) The Moscone Center's expansion is ready for prime time.ESSENTIAL TOOL BOX
Moscone Center (1,139,775 sf, 82 meeting rooms in Moscone North and South, 114 in all three buildings combined)Taxes
Hotel tax, 14%; sales tax, 8.5%; MED/TID tax added to city-center hotels, 2.25%CVB
San Francisco Travel, sftravel.com
Getting Here And There
San Francisco International Airport, 13 miles from downtown. Transfer cost by taxi, $55. Oakland International Airport, 21 miles from the city center. Transfer cost by taxi, $70.PRIZE WON
Hotel Spero, which finished a $16 million revamp last spring, won Stella Awards Silver
kudos for Best Renovation, Far West region, as presented by Successful Meetings' parent, Northstar Meetings Group.GOOD EATS
August (1) Five takes a modern approach to regional Indian cuisine, incorporating fresh Bay Area ingredients, married with an expansive wine list and creative cocktails. Private dining areas can accommodate up to 45 attendees and are available for full buyouts.
San Francisco has long been a beloved destination for meetings and events, and the city begins the new year coming off a record-breaking 2018. According to projections by the San Francisco Travel Association, the City by the Bay drew a total of 26.1 million visitors in 2018 (up 2.4 percent from the year before), and $9.4 billion in visitor spending (up from $9.1 billion in 2017). Business from meetings and conventions was an important part of the mix.
"On the convention side, San Francisco Travel has been aggressively booking the expanding Moscone Center for many years into the future," said Joe D'Alessandro, SF Travel's president and CEO, in a statement. "There are currently 1.2 million definite room nights booked for 2019, the largest number ever for a single year."
The $551 million expansion of the Moscone Center was unveiled on Jan. 3, 2019, adding more than 157,000 square feet of flexible meeting space to Moscone North and South, creating a contiguous space of more than half a million square feet -- making it by far the largest single exhibit space in Northern California. The new Moscone Center now comprises 1,139,775 square feet of usable space, including lobbies, terraces and meeting space, with a new 50,000-square-foot, column-free ballroom, expanded lobbies in Moscone's North and South buildings, and an enclosed pedestrian bridge connecting Moscone Center to Howard Street.
The city harbors no shortage of icons,
including the Painted Ladies.
For those looking to take their groups to more unconventional venues, this city is hard to beat. The recently renovated Exploratorium offers a memorable hybrid of science and art, with interactive exhibits and a number of unique spaces such as the Fisher Bay Observatory and Terrace, which features waterfront views and space for up to 200 attendees at a standing reception.
AT&T Park, home of the San Francisco Giants, welcomes groups with a wide range of tours and private-event options. The Gotham Club features a pair of speakeasy-style social clubs, complete with private dining space and bowling lanes, while across the street, Cooperstown S.F. provides groups with 6,000 square feet of event space in the midst of memorabilia from the National Baseball Hall of Fame. Giants Enterprises, the management team that oversees AT&T Park, also operates the 125,000-square-foot Pier 48 indoor event venue, as well as the Yard at Mission Rock, a "village" of shipping containers filled with local shopping and F&B options.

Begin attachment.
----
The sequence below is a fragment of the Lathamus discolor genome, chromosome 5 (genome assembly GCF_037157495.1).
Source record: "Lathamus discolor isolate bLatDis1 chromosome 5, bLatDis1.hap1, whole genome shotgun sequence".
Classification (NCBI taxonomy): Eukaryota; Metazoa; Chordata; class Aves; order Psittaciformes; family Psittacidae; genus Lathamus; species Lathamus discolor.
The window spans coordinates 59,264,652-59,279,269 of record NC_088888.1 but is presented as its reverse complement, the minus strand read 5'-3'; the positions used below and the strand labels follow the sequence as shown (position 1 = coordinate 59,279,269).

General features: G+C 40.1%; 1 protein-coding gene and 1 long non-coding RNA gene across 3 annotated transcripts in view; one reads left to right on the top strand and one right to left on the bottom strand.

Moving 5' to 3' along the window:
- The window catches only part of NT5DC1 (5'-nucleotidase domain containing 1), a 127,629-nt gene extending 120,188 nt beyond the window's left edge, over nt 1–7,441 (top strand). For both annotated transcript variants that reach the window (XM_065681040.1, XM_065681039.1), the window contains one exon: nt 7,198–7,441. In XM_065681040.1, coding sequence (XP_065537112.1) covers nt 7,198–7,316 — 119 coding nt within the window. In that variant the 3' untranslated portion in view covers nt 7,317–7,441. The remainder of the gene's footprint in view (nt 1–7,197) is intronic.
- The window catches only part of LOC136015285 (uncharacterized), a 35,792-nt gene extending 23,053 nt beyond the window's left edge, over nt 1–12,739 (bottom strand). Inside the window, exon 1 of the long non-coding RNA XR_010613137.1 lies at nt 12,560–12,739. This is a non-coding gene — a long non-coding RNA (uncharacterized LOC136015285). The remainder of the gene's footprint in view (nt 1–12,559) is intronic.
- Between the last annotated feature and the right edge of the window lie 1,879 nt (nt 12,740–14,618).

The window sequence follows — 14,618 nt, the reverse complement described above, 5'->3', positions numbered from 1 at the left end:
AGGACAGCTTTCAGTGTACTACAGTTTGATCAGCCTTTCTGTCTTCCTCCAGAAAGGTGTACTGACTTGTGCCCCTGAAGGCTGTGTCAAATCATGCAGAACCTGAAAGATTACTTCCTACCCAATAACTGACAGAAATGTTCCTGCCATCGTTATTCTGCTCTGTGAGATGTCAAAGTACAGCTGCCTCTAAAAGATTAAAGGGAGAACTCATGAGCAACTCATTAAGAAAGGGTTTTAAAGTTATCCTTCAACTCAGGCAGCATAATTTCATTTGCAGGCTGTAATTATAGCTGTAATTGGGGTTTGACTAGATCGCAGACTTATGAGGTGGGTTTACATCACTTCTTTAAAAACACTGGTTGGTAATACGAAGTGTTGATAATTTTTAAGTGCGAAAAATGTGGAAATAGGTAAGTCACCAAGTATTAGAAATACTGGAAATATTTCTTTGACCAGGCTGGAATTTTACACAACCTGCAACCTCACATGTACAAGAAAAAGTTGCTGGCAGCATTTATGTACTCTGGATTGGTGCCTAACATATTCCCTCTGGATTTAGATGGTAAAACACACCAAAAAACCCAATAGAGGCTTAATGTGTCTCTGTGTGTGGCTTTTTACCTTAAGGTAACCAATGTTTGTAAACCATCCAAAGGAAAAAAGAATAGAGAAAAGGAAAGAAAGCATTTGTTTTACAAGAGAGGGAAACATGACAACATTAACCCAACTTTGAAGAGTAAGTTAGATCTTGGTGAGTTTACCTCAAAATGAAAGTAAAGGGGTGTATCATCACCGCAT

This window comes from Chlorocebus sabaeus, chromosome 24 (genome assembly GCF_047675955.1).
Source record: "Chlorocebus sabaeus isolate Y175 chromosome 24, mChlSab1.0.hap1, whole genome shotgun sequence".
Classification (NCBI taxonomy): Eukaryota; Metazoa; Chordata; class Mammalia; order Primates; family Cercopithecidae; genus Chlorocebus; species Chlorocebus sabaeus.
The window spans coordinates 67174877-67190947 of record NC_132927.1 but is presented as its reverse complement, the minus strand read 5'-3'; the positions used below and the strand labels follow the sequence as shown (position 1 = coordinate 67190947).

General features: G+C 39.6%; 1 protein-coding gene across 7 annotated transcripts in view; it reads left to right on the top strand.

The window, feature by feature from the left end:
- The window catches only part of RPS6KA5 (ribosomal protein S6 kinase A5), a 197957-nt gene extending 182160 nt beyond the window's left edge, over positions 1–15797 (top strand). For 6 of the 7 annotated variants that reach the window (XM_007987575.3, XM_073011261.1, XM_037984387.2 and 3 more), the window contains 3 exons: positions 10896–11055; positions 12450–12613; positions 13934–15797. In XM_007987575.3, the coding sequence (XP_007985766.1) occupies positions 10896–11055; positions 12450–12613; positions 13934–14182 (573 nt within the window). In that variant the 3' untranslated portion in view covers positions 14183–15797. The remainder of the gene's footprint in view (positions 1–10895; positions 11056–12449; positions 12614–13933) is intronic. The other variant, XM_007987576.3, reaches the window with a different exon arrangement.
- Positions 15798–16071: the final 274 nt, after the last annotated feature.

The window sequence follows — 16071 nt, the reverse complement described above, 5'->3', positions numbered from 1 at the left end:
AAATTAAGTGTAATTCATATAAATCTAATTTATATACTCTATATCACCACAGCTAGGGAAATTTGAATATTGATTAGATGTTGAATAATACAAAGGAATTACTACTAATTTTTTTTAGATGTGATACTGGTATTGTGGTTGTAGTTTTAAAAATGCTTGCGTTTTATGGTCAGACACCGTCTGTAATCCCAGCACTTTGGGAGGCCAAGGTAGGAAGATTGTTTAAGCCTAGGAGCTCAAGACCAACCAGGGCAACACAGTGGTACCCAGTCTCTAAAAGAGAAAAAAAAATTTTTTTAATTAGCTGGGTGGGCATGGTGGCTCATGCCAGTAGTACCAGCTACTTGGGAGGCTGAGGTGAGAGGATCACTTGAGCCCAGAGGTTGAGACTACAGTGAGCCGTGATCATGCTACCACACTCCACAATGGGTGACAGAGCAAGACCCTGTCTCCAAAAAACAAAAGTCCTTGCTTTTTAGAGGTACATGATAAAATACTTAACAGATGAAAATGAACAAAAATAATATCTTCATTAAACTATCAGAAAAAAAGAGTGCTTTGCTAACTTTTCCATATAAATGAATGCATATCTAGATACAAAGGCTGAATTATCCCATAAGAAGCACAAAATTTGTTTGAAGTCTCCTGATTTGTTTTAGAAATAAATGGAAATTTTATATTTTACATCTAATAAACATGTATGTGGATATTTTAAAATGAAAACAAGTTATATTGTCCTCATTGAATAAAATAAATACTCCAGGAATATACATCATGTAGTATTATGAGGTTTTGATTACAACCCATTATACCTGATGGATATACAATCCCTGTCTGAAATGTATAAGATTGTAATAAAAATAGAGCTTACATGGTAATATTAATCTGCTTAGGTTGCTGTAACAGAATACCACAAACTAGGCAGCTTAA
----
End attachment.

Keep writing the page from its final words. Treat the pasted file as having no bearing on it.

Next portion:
The newly opened Virgin Hotels San Francisco offers "funktional" meeting spaces that incorporate play, such as ping-pong conference tables, minigolf hallways and life-sized Jenga areas. The 2,124-square-foot Manor, which can hold up to 126 people theater-style, as well as the 1,898-square-foot terrace lounge are ideal for a more relaxed social gathering.
Last summer, the Marriott San Francisco Union Square completed a renovation of its 401 guest rooms (including 53 suites), incorporating a color palette of gray and blue, and the installation of art inspired by the "Summer of Love." The property offers 10,000 square feet of meeting space, which can host groups of up to 320.
The Yotel San Francisco, which opens in March in a vintage 1905 building, has restored original design elements like exposed-brick walls, arched windows and a marble staircase. But while it showcases its history, the hotel has all the modern amenities a group could ask for, including 203 "cabins" that feature adjustable SmartBeds, mood lights and smart TVs. A restaurant from Michelin-starred chef Daniel Patterson makes up part of the rooftop terrace.
This summer will see the debut of the 351-room Grand Hyatt at SFO, which will offer more than 14,000 square feet of meeting space, including a 5,760-square-foot grand ballroom and 18 breakout rooms ideal for those flying in to the nearby airport. Visitors also can take advantage of the three-meal restaurant, Paper Crane, serving Asian classics such as sushi, dumplings and ramen alongside Western dishes. The hotel also will have a market/lounge concept, a Hyatt StayFit gym and the 18-hole Poplar Creek Municipal Golf Course, all designed to help the property earn LEED Gold certification.
Further into the future, the city is expected to welcome a couple of high-profile luxury hotels. A new Langham Place is being designed by renowned architect Renzo Piano (the man behind such buildings as Paris' Centre Georges Pompidou), with approximately 200 guest rooms and 20 floors. The opening is expected in 2021.
The following year will see the debut of the 21-story, 171-room Waldorf Astoria San Francisco. Located in the Transbay neighborhood, the hotel will feature a spacious spa and restaurant, and will serve as a highlight of a 2 million-square-foot, mixed-use complex with luxury entertainment, retail and office space.